In recent months, many companies have been exploring alternatives to HackerRank for coding interviews. This is due to concerns around issues such as cheating and plagiarism, providing a suboptimal candidate experience, asking unrealistic questions, and the cost of the platform. Fortunately, there are several viable options available that can help companies overcome these challenges and improve their hiring processes.
Problem 1: Cheating and Plagiarism
Cheating and plagiarism are significant concerns for companies using HackerRank for coding interviews, partly due to the abundance of online resources available for pre-built questions on the platform. Moreover, candidates, especially interns and new grads, share answers and collaborate on solutions to problems, even for non pre-built questions, on social media platforms like Blind and Glassdoor. This not only undermines the accuracy and reliability of the assessment process but also wastes the time and effort of recruiters and hiring managers who have to sift through numerous unqualified applicants.
Here are a few ways to avoid this issue:
- Customize your own questions on HackerRank rather than choosing a pre-built one.
- Create several variations of your question and have several different questions to cycle through to prevent leaks on platforms like Blind and Glassdoor.
- Come up with follow-up questions that you can ask about the applicant's submission to more easily catch cheating.
- Tell candidates upfront that you will be asking follow-up questions on their submission in the next interview to de-incentivize cheating.
- Most commonly, companies switch to live coding to reduce plagiarism and cheating, but this comes with the caveat of increasing interviewing hours spent.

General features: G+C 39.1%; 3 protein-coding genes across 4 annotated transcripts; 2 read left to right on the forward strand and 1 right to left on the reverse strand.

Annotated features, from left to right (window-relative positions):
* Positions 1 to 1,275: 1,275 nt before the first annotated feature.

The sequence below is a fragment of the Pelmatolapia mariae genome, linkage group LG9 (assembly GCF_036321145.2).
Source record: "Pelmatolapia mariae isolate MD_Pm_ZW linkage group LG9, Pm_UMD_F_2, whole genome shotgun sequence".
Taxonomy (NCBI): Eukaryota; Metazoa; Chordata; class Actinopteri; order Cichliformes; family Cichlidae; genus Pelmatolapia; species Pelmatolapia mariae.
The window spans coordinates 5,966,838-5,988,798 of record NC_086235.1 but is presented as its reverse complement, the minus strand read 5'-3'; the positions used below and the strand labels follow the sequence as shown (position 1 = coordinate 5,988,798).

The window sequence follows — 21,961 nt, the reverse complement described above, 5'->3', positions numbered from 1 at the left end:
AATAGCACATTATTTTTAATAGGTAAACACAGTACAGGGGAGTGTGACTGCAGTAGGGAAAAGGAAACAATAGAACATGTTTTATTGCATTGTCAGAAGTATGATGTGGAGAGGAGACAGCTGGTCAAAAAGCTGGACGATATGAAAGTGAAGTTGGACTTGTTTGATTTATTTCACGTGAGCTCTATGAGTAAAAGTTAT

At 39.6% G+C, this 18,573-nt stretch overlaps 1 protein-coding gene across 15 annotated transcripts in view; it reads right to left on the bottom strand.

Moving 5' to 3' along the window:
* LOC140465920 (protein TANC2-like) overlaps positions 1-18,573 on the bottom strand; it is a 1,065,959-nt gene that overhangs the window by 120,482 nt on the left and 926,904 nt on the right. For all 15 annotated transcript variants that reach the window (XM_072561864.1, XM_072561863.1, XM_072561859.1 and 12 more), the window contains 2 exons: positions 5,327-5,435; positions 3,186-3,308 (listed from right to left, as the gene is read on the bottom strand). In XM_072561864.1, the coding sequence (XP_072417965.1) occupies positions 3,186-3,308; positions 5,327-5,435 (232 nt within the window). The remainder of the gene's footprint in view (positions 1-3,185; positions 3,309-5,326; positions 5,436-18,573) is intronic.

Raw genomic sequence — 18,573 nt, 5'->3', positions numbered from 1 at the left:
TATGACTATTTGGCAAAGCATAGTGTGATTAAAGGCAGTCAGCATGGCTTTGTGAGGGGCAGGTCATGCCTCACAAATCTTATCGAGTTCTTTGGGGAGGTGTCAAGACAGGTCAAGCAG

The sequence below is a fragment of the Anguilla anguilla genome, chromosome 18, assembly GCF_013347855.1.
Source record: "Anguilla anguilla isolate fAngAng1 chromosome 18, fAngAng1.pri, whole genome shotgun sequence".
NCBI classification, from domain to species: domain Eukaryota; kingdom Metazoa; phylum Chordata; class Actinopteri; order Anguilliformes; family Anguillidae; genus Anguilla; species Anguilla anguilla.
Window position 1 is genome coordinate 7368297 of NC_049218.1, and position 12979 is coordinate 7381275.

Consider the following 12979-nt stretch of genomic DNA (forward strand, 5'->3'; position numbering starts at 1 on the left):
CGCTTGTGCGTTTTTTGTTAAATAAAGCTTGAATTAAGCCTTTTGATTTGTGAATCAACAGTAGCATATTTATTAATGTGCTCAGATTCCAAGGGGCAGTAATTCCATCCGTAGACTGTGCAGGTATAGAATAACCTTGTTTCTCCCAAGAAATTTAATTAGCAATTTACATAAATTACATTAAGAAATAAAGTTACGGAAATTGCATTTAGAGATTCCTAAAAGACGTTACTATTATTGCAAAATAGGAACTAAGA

Problem 2: Candidate Experience
Aside from the issue of cheating and plagiarism, another significant concern for companies using HackerRank for coding interviews is the poor candidate experience. Candidates can become discouraged and frustrated when faced with a generic or irrelevant question, or when they feel like their work is not valued or appreciated.
Furthermore, the use of HackerRank challenges as a screening tool can be seen as a lazy approach to recruitment, giving candidates the impression that the company is not invested in creating a positive experience for them.
Here are a few ways to improve the candidate experience:
- Have a recruiter talk to the applicant before they are sent the coding challenge.
- Tell the candidate that their submission will be used in future rounds of the interview process to create continuity throughout the interview.
- Create a question that is more interesting and relevant to the job.
- Provide feedback to your candidates, even if they don’t pass to the next step, to let them know that you value their time and effort.
Problem 3: Real-World Interview Process
One of the most significant criticisms of HackerRank is that its assessment questions are often unrealistic and do not reflect the real-world challenges that engineers face in their jobs. Specifically, many of the data structures and algorithm questions used in HackerRank interviews are not directly relevant to the job of an engineer, especially for more senior roles.
Here are a few alternatives to avoid this issue:
- Create a question that is more relevant to the role and your company.
- Remove unnecessary time constraints or anxieties that do not emulate the real working environment.
- Include elements that involve reading code or have a discussion about their decisions in a live interview after they've done the assessment.
- Create a well-scoped question that is just difficult enough where the applicant can learn something throughout the process, but not too difficult that the applicant will spend days on it.
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In conclusion, while HackerRank remains a popular platform for coding interviews, there is a growing trend among candidates preferring more real-world interviewing processes. Consider customizing your questions and thoughtfully facilitating them in an environment that is closer to what the applicant would be doing day to day to improve the candidate experience. Ultimately, this approach can lead to better hiring decisions, a stronger pool of candidates, and a more successful outcome for both the company and the candidate.